- Associated Press - Tuesday, June 6, 2017

HONOLULU (AP) - Hawaii Gov. David Ige’s plan to make solar energy available to the masses by creating a community program has not taken off after two years of deliberation.

This has led to the state’s wealthy residents being the ones reaping solar benefits, the Honolulu Star-Advertiser reported (http://bit.ly/2rHifxS).

The governor’s community solar law was signed in 2015, but has yet to help homeowners. In addition, a loan program designed to help make energy more affordable for low-income families is also floundering.

Community solar allows renters to pay a set amount per month in return for a share of the electricity produced by a solar farm.

Mark Duda, principal at Distributed Energy Partners, said a community solar program is necessary to break the barriers of entry.

“Historically, you’ve needed in one way or another to own or control property in order to participate in rooftop solar or bill-offsetting programs; (community solar) breaks that linkage,” Duda said.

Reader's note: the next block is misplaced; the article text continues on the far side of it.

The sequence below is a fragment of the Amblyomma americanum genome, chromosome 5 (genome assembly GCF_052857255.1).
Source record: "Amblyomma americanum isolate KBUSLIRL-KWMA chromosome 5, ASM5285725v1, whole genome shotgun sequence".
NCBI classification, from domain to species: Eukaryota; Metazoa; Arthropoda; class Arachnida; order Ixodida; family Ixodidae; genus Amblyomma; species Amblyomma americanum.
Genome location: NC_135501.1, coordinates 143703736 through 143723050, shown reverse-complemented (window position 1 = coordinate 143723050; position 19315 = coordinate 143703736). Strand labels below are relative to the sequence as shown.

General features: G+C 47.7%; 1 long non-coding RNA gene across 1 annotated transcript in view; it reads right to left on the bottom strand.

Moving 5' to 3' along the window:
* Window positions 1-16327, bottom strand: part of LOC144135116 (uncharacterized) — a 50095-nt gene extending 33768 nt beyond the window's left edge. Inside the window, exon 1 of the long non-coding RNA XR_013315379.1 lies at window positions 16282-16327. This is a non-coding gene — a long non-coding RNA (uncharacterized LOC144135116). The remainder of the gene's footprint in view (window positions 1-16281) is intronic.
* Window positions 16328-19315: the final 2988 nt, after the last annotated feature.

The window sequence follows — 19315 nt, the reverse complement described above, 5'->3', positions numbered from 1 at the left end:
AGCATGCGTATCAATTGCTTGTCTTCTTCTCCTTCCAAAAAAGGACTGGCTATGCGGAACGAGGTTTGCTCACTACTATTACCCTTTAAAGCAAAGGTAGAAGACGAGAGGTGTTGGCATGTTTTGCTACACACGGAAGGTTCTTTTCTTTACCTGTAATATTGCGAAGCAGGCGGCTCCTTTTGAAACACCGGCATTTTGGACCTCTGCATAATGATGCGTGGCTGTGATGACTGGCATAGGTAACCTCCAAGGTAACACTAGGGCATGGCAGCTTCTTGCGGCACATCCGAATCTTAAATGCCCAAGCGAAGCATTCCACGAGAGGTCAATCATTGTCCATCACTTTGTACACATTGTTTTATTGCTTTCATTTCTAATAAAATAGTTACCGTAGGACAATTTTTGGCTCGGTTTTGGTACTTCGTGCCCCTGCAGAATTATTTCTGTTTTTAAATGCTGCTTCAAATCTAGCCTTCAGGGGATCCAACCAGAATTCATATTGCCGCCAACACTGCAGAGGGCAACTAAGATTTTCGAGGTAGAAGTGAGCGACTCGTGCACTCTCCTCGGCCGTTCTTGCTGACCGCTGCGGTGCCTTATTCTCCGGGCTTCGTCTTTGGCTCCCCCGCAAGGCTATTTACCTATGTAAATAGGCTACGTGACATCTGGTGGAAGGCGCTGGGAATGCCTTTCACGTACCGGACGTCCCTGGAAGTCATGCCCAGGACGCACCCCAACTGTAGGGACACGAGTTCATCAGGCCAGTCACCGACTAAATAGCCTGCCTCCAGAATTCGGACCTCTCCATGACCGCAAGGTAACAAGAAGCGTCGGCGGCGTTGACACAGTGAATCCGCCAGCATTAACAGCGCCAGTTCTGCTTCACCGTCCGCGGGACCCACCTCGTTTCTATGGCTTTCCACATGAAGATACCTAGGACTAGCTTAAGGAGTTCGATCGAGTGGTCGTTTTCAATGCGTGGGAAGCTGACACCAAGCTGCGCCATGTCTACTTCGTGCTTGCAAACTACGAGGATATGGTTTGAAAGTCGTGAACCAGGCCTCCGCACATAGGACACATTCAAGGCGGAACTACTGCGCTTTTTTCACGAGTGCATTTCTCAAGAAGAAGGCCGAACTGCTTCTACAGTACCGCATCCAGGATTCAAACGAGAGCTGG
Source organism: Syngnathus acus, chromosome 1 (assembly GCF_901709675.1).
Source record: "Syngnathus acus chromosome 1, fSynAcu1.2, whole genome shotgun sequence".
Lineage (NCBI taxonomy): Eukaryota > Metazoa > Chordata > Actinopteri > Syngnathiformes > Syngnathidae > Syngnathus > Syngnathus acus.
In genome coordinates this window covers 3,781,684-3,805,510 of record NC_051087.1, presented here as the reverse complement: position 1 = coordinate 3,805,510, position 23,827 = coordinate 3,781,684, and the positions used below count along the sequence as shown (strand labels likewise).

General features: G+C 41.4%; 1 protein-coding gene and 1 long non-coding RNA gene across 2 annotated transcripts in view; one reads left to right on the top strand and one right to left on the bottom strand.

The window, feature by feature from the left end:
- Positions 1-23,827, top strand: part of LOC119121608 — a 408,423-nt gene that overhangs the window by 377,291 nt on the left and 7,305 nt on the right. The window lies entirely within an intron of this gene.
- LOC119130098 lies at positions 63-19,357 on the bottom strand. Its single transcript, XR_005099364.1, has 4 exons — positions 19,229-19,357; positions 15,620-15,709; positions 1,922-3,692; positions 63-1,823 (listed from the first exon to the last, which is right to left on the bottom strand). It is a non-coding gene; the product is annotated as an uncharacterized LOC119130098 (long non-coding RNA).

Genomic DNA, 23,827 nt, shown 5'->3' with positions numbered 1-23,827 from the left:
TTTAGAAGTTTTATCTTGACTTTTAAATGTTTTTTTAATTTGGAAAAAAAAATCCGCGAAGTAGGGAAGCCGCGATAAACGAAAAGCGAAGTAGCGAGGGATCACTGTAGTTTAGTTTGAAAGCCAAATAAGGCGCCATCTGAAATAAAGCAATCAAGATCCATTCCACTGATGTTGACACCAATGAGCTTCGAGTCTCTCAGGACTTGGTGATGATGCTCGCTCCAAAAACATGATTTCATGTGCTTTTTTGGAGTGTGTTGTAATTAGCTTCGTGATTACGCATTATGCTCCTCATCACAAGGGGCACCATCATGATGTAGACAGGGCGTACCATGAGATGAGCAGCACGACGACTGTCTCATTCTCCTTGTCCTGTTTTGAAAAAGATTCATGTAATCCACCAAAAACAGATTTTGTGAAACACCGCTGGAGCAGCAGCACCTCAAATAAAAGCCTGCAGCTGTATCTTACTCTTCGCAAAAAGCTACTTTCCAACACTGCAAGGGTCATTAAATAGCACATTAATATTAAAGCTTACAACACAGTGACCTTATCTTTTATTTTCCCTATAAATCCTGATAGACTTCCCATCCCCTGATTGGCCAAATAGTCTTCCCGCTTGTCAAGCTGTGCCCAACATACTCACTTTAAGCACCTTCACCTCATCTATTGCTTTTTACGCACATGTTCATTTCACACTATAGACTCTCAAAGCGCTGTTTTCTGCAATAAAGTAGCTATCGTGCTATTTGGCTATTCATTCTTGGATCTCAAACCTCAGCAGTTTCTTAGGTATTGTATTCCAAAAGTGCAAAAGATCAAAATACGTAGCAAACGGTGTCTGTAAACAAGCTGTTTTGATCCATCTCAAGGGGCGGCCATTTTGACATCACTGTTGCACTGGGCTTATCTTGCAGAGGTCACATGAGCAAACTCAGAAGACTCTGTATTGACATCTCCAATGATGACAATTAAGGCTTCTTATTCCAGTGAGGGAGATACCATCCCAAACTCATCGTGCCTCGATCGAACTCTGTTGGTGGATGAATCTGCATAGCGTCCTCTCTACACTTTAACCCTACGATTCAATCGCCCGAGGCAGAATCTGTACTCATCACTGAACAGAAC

The loan program raised roughly $150 million through a bond sale but has lent less than 2 percent of the funds to date - missing the original goal to have issued all of the funds by the end of November 2016.

Another large barrier to solar panels regularly being installed on roofs is the state’s low homeownership. Only about 57 percent of residents own their homes in Hawaii. Renters are essentially out of luck when it comes to benefiting from solar.

The only incentives that have seen success have gone primarily to the wealthy, Hawaii Chief Economist Eugene Tian said.

From 2011 to 2014, about 43 percent of residents who claimed the state’s renewable-energy tax credit made more than $100,000, an income bracket that accounts for 14 percent of the population.

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Information from: Honolulu Star-Advertiser, http://www.staradvertiser.com

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